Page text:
1990s, the U.S. Army has forbidden troops access to alcoholic beverages while
in a combat zone. This was greeted with the same dismay that accompanied the
U.S. Navy banning booze on ships in 1914. Back then, it was Christian
conservatives imposing their will (and voting strength) on the armed forces. This
time around, it was the mass media, who loved to see troops, combat and booze
mixed vigorously together. Splendid stories, as least as far as ratings,
circulation and ad revenue goes, resulted.
Both soldiers and sailors
responded to the ban by finding other ways to get high. The most obvious
solution was the hidden still, where homemade hooch was produced in small
quantities, and consumed in secret. Because of the random drug tests the
military has been using for decades, illegal drugs are not an option. But
certain industrial substances are. "Sniffing" and "huffing" have become popular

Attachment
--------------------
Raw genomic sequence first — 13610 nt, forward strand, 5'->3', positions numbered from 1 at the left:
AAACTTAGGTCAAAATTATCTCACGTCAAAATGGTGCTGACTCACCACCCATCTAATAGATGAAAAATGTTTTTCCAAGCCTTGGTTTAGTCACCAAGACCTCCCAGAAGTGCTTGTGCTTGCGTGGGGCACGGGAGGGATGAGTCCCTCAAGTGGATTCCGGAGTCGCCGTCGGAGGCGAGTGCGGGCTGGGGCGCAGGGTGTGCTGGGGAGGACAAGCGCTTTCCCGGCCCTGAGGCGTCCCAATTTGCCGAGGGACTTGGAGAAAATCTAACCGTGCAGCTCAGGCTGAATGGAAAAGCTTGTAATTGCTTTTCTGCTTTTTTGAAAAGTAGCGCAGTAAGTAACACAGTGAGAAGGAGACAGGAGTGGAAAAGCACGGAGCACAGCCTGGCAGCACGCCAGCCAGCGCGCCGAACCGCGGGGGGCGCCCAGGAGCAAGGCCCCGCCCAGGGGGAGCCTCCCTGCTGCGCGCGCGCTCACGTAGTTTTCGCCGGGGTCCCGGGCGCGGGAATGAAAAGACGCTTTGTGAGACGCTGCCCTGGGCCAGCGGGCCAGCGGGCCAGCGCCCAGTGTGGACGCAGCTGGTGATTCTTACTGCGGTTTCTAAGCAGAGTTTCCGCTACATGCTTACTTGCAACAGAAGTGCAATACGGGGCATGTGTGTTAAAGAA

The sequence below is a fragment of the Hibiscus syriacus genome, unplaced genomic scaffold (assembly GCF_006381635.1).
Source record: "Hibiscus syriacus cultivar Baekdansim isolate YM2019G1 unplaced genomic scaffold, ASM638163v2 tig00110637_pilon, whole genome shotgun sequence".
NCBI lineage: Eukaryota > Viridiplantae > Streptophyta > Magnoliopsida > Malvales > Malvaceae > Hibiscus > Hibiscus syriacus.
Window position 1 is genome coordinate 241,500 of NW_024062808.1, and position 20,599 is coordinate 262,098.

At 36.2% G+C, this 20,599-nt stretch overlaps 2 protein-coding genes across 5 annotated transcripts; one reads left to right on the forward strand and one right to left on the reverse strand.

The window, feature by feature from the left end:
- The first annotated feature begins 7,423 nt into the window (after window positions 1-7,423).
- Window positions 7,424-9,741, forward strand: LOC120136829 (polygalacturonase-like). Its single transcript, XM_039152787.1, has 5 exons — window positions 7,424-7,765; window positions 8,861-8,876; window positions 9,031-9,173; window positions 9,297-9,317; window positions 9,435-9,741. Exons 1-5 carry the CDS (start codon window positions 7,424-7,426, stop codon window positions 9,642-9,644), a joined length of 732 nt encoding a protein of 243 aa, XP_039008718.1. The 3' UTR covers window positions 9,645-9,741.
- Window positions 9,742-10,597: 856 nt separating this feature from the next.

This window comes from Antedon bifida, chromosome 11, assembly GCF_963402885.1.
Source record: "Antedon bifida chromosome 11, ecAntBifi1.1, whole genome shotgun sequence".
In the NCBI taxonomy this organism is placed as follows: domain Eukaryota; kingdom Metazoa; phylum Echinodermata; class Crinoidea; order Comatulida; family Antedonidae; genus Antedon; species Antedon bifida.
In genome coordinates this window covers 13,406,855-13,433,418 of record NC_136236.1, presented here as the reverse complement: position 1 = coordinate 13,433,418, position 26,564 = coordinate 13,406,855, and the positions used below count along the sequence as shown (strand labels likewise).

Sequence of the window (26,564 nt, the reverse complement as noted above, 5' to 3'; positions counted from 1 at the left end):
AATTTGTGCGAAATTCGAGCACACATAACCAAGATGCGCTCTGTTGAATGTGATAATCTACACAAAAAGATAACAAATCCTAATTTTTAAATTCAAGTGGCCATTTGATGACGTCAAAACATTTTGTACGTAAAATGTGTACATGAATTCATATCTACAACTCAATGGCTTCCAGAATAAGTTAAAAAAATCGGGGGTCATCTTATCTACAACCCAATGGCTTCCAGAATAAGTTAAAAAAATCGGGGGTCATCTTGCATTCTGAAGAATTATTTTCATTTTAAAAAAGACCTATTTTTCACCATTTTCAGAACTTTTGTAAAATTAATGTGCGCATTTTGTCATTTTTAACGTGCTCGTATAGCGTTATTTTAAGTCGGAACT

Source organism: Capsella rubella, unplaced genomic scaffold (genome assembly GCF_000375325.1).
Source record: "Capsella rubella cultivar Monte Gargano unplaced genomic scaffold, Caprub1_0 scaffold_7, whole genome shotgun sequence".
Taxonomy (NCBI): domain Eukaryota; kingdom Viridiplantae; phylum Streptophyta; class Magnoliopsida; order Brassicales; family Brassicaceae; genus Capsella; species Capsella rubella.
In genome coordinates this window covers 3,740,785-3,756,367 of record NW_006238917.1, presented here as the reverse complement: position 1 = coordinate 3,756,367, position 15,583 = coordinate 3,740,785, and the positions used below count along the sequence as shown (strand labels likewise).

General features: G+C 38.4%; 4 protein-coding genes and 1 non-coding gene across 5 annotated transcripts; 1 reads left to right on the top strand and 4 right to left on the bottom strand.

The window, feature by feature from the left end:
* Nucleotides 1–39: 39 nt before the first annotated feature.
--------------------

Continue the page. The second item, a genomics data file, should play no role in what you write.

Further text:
off-duty activities. The sniffables are glues, petroleum products and the like.
The huffables, are largely compressed gasses. The most common one is compressed
air, for blowing dust out of equipment. Because there's so much dust in Iraq
and Afghanistan, there's lots of those cans to be found. The "compressed air"
isn't breathable air, but inert gasses that create oxygen deprivation when
inhaled. This creates high, but it can also make you sick, or kill you.
There's also alcohol from
local sources. In Iraq, the local Christians have long been permitted to brew
and distill alcoholic beverages. While Islamic conservatives have attacked that
in the past few years, there is still alcohol available from civilian sources.
Same deal in Afghanistan, although you are more often dealing with other
There are periodic crackdowns,
especially when a victim shows up in a hospital. But the stuff keeps coming
back, and always will, although on a much smaller scale than when booze was
legal in the combat zone. Many troops just make do with XBox, weight training
and legal drugs, like chocolate.